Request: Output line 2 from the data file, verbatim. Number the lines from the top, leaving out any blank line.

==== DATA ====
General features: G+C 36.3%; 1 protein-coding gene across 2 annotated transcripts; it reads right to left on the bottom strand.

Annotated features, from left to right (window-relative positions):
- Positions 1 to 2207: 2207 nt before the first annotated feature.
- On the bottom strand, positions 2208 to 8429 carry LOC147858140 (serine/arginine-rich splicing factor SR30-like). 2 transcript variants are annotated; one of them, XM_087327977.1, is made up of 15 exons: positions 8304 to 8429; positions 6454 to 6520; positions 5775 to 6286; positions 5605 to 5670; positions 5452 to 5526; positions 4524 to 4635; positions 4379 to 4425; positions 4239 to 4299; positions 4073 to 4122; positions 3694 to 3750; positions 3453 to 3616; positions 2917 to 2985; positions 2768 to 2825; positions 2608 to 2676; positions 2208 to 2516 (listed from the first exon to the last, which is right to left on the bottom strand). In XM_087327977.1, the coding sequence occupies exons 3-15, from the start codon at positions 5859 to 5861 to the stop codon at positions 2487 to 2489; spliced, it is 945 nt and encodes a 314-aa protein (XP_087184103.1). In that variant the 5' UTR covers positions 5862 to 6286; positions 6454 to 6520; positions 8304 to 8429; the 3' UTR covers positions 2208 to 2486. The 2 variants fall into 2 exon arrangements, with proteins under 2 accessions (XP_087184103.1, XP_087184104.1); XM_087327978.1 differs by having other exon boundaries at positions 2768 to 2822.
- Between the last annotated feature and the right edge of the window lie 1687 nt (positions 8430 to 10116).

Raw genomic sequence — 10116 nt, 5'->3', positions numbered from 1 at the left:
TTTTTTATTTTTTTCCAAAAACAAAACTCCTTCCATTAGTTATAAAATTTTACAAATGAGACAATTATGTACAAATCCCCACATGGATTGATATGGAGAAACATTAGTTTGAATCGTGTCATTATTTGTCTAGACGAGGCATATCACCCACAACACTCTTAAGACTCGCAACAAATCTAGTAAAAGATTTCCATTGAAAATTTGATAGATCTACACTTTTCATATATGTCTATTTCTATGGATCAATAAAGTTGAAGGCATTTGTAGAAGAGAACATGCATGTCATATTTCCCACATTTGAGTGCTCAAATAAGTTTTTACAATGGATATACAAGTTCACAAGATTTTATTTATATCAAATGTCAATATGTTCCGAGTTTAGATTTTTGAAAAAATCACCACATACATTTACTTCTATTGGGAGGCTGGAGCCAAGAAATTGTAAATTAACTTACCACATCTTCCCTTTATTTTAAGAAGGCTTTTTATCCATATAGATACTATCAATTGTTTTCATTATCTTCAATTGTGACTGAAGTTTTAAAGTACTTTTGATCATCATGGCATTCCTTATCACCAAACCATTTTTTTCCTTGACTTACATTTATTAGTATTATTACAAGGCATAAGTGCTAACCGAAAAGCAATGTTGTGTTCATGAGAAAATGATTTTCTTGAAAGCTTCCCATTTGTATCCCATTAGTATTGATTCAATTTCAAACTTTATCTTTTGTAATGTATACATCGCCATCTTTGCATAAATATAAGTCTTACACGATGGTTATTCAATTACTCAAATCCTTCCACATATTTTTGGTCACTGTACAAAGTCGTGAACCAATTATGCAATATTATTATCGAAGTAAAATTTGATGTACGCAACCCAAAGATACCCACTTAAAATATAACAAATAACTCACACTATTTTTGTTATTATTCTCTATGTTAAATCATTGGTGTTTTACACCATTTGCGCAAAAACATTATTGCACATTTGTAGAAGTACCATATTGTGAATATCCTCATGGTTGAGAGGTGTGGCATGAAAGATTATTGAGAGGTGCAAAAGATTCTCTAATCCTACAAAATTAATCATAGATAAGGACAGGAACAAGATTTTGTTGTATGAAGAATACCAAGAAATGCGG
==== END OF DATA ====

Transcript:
Annotated features, from left to right (window-relative positions):